“Origen contended that the naming of specific holy days was done only for the sake of the ‘unitiated’ and ‘beginners’ who were not yet capable of celebrating the ‘eternal festival’.”
Josef Pieper, In Tune with the World: A Theory of Festivity
I always find re-entry a bit difficult. It’s not that the days of Christmas are stress-free, or necessarily just as we wanted them to be.
But in any case we were together. We set aside, with reasonable success, the cares of day to day life. We focused on one another, and on truths that give anchor and direction to our lives. And we sat around a beautiful tree, and sang beautiful songs together. Just because.
Now I’m behind in most everything. The same problems and cares are still pressing at the door. The children have a lot of homework. And it’s been cold. In fact, frigid. Then, of course, there’s taking the down the tree—to make it really sink in.
But Pieper reminds us of a remarkable reality. True feast days are particular times set aside to make explicit what is always implicit. The reasons to make merry are always in place. We ‘beginners’ have to practice, year after year, taking particular times to focus on those reasons, to try to see them and feel them all the more.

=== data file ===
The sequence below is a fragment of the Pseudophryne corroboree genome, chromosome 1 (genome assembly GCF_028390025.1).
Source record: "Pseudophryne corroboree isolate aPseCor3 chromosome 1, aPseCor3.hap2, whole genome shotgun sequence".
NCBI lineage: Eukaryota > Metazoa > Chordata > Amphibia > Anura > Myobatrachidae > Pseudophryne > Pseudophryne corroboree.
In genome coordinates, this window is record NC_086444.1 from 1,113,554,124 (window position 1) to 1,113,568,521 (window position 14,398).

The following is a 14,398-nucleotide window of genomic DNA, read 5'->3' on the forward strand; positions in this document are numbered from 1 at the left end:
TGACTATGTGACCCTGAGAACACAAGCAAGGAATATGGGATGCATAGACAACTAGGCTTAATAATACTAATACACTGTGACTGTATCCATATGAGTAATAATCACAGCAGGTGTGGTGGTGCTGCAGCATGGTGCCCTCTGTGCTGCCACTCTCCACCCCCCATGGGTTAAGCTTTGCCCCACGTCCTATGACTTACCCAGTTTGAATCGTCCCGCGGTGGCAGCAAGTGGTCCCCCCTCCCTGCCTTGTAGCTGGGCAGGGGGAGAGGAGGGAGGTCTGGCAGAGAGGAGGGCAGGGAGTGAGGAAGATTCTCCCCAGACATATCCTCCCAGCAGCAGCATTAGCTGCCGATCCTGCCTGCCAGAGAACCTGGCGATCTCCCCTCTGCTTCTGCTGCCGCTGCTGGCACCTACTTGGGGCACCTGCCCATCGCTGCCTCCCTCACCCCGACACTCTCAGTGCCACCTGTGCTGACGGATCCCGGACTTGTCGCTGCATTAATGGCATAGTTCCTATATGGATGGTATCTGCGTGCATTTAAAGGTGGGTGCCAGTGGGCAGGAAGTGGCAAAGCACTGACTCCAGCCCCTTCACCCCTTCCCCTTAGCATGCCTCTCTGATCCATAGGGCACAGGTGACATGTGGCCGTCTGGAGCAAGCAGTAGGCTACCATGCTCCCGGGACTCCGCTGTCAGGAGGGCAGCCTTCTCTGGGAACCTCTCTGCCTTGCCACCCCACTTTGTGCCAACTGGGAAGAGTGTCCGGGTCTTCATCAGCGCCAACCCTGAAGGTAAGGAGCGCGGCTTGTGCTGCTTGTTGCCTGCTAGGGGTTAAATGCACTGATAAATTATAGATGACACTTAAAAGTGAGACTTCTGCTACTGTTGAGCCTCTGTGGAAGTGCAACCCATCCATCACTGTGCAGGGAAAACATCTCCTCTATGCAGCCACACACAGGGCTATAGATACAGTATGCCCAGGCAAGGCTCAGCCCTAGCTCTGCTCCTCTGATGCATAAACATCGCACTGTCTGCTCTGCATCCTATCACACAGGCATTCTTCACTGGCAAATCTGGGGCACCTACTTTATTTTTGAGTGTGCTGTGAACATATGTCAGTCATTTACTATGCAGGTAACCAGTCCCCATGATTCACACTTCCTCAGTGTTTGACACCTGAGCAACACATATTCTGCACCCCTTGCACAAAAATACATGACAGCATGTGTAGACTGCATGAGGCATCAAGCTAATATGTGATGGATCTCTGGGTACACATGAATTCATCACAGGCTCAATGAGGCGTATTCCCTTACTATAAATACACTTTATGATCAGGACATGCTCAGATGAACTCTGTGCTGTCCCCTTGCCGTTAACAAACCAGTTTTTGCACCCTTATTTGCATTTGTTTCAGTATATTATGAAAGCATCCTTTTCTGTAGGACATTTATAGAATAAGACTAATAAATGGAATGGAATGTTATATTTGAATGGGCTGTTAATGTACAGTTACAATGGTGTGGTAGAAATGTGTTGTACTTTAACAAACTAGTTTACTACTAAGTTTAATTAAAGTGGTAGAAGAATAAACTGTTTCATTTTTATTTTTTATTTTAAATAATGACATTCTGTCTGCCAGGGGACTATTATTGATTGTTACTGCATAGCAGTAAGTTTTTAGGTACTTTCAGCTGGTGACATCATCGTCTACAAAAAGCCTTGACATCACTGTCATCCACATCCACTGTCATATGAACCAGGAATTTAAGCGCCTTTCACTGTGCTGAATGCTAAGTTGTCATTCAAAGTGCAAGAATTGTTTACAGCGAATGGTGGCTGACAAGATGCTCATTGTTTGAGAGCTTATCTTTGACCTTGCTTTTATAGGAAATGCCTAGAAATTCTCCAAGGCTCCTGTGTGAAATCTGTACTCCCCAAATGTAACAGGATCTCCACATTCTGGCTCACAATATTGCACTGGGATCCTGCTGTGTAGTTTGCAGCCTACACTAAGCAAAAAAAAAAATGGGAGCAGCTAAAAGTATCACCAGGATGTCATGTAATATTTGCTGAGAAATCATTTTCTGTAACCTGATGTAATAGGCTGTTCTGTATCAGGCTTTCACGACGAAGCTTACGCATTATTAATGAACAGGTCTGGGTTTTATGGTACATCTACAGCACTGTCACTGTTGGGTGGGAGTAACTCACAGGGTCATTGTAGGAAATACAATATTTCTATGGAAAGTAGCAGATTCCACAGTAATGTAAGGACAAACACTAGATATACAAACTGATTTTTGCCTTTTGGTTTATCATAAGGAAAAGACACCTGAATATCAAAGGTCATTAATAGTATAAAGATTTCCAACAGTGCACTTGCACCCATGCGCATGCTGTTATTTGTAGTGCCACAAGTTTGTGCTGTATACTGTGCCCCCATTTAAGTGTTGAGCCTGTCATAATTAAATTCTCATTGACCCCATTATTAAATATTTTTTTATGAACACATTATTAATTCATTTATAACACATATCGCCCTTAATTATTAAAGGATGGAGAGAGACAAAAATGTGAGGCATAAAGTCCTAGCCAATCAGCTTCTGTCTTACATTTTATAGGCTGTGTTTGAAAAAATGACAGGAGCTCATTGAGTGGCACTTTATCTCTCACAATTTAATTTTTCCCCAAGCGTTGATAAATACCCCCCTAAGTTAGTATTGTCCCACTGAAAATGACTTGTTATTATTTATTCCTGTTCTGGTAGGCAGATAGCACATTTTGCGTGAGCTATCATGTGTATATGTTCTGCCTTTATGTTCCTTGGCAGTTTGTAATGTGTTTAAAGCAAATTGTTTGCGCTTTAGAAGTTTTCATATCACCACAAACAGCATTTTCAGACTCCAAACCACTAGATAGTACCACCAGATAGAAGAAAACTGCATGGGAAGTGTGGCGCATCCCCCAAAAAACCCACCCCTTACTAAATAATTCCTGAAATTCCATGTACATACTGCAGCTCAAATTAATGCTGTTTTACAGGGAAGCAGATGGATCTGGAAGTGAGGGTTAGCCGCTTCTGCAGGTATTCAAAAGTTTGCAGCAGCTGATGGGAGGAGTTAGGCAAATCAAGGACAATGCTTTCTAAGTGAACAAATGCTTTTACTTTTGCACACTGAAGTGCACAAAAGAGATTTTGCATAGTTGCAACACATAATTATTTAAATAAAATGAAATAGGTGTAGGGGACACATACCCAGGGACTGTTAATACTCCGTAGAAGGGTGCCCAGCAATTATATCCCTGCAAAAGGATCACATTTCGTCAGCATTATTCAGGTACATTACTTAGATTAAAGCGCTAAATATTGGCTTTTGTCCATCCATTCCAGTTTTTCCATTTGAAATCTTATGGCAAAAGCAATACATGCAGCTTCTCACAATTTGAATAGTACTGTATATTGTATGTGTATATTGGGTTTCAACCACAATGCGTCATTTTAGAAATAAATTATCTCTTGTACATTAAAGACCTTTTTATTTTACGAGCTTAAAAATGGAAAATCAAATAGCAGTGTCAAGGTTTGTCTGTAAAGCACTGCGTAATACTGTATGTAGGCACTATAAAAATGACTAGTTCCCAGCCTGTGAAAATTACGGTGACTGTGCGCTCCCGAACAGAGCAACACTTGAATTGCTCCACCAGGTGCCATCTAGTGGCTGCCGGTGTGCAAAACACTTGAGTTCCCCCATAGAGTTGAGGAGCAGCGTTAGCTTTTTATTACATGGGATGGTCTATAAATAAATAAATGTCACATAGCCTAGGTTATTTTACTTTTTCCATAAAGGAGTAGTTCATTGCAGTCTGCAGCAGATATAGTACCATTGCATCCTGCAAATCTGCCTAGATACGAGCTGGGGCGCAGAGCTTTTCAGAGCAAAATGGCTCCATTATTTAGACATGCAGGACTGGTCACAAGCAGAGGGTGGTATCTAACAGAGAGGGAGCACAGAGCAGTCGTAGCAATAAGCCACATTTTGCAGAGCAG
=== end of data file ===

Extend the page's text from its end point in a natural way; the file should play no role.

A truly Merry Christmas is one in which we take a couple more steps toward being capable of celebrating a festival without end. And the ordinary travails of day to day life are themselves like festive trimmings. They too can prepare us, if we have eyes to see, to take part in unending festivity. So in a sense Christmas isn’t over, and it never need be.
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Josef Pieper (1904-1997) was a German philosopher in the tradition of St. Thomas Aquinas. Many of his works have been translated into English and are still in print, including Leisure the Basis of Culture, Happiness and Contemplation, A Theory of Festivity, and The Four Cardinal Virtues, to name a few.